In the end, of course, his heart broke.  So did the hearts of several other suitors, providing the final and most poignant testimony to the depth of their passion.  "I'm sorry that I'm so bitter-but I can't help it," Schechter wrote my mother, just before she abandoned the relationship.  "I really feel that with all this difficulty between us - since I love you so much that my life is just going to hell right under me" (Schechter to ML, 9 Nov. 1953).  For Peter Lewisohn, likewise, the loss of my mother brought anger, remorse. and recrimination.  When he went to law school, he asked her to marry; my mother declined for the moment, but left him hope that she might change her mind.  "You wrote enough to make me feel as though I have as good a chance with you as anyone else," Lewisohn noted, "and in that regard I'm fairly optimistic" (Lewisohn to ML, 13 Oct. 1955; 26 Oct. 1955).  Thereafter, his spirits wavered wildly: sometimes giddy and upbeat about his prospects, he also fell into funks of gloom and depression (Lewisohn to ML, 10 Oct. 1955; 23 Feb. 1956; 10 April 1956).  Finally he tired of the entire matter, demanding a definitive answer (Lewisohn to ML, 26 May 1956).  It came in the form of a letter about my father, which my mother sent to my grandmother-and Peter Lewisohn read, inadvertently, during a visit to the home of the woman he wished to wed.  "[T]he letter sounded real exciting for you - but is Paul giving you a hard time or did I misunderstand"' a sarcastic Lewisohn asked.  "[T]he damage has been done ... Expect to hear of your engagement any time now.  Good luck.", As for love, Lewisohn was through with it.  "I think I'll make it a policy to no longer let anything you might do disturb me," his last letter declared.  "Guess I'll just revert back into my impregnible [sic] shell, for the present anyway" (Lewisohn to ML, 28 June 1956; 5 July 1956).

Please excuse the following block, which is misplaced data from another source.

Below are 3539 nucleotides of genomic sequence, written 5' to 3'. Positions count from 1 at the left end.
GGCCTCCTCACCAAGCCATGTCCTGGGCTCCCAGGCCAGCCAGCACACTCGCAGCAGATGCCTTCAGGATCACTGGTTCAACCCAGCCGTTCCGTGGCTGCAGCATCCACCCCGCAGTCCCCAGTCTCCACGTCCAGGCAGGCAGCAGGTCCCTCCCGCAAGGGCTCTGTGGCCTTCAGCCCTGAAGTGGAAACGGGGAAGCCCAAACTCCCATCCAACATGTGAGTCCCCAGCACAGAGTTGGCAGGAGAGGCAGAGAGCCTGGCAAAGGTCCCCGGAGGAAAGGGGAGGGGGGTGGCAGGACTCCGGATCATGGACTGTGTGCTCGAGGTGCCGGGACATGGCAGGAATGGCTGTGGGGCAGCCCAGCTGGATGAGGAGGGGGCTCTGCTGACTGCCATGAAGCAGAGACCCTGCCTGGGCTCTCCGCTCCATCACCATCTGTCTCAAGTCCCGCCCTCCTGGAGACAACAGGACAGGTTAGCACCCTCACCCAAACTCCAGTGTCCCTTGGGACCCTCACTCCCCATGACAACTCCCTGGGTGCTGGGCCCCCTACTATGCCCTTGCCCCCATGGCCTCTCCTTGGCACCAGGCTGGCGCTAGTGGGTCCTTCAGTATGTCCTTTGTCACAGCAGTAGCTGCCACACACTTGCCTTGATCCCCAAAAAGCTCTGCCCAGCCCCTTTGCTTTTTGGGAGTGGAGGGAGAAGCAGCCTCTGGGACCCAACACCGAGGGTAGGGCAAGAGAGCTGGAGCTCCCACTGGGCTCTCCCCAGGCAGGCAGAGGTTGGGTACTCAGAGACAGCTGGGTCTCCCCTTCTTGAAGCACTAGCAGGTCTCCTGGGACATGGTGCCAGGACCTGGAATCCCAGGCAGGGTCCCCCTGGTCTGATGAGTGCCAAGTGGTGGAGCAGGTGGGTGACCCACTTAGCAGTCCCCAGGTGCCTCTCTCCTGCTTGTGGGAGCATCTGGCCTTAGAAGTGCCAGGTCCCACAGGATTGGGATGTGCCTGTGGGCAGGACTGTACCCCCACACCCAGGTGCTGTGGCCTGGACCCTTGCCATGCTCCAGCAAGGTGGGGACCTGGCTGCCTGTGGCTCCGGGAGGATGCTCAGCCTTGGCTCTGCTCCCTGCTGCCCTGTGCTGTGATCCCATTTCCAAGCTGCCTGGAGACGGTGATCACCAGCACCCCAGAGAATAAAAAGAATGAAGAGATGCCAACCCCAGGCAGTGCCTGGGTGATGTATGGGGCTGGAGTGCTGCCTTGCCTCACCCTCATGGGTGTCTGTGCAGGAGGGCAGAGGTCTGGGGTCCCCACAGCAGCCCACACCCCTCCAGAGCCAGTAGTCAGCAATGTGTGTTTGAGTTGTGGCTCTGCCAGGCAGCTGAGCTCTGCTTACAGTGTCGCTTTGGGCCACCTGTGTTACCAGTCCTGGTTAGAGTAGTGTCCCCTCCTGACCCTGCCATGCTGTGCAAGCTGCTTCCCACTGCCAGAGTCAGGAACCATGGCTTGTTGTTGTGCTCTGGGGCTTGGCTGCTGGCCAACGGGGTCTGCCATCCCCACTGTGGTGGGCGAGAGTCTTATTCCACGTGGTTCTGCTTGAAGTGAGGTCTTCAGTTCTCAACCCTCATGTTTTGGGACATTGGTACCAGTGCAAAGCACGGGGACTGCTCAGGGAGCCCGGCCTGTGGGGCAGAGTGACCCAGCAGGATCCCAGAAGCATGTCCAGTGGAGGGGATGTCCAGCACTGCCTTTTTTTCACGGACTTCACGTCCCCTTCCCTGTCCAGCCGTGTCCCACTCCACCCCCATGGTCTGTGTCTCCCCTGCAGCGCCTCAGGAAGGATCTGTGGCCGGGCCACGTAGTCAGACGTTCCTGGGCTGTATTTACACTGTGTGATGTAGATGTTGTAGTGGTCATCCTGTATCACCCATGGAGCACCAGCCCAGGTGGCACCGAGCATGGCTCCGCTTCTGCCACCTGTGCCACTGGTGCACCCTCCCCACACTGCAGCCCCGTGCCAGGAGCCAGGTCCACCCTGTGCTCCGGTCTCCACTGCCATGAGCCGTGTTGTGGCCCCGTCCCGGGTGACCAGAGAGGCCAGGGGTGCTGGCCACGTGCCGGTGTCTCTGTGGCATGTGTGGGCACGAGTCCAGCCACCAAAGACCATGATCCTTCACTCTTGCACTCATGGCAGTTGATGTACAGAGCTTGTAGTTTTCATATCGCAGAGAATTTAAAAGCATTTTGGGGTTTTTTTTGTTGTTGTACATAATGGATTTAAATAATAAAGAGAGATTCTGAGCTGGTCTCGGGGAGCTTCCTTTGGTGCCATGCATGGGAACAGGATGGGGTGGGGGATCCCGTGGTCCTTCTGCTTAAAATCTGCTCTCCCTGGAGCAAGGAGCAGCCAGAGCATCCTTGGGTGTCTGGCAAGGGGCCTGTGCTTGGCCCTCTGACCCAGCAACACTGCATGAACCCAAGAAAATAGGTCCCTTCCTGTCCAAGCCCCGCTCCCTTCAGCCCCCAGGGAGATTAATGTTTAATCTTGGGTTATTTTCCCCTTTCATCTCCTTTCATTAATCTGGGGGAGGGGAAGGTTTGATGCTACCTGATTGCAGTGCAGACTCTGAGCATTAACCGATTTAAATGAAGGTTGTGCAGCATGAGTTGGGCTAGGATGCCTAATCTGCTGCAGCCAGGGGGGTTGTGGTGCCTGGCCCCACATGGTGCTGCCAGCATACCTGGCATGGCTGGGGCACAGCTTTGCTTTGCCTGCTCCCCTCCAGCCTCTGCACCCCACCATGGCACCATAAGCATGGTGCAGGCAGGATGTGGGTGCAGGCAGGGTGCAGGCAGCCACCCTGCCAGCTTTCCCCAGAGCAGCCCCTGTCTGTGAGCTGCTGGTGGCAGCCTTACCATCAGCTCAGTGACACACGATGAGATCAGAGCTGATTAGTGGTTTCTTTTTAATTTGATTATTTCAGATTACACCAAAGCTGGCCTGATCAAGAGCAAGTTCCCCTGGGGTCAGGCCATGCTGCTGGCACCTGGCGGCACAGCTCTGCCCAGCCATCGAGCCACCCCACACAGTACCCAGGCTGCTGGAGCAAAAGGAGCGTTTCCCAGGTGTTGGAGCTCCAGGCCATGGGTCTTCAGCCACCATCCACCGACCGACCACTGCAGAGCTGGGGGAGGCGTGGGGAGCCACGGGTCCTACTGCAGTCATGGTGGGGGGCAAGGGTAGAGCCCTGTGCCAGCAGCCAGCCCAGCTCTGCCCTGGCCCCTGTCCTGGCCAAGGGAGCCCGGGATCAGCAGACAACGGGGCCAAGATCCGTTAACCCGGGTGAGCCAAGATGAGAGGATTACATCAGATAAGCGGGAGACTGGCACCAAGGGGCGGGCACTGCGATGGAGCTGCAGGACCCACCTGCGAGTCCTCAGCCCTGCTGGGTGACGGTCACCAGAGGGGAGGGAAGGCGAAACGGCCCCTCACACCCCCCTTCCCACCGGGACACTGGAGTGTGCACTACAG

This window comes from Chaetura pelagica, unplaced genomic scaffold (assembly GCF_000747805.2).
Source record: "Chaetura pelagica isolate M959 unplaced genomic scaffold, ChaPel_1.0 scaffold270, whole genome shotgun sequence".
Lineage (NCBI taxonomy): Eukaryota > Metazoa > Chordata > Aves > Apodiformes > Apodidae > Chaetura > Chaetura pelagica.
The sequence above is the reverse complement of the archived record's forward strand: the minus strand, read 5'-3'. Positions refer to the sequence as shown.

Under this cover, there were no hard feelings; indeed, there were no feelings at all.  Yet Lewisohn's very need for shelter from emotions showed how deeply they bad touched him.  To love meant to risk everything and to feel everything-joy, passion, and desire, but also jealousy, pain, and even doubt.  In Good-bye Columbus, Philip Roth's 1959 novel, the protagonist is overcome with ambivalence while he waits for his girlfriend to be fitted for a diaphragm.  "[T]he doctor is about to wed Brenda to me, and I am not entirely certain this is for the best," worries Neil Klugman, staring into the flickering candles of St. Patrick's Cathedral.  "What is it I love, Lord?  Why have I chosen?  Who is Brenda?" (Roth 1959, p. 71).  The diaphragm had been his idea, a plea for greater intimacy and commitment between them.  But now, he starts to wonder; love, it seems, brought with it a nagging propensity to question itself.  My father. too, experienced second thoughts shortly after he and my mother were engaged.  Like Neil, he was only 23 years old at the time.  Whereas Neil's doubts multiplied as the novel went on, however, my father's fears seem to have stilled.  "I can't see how I ever could have doubted my need for you, or your meaning to me." he wrote my mother, three days after his apparent crisis of faith.  "You are the one who is going to make me a complete individual, and for this I'm grateful in advance" (Zimmerman to ML, 2 April 1957).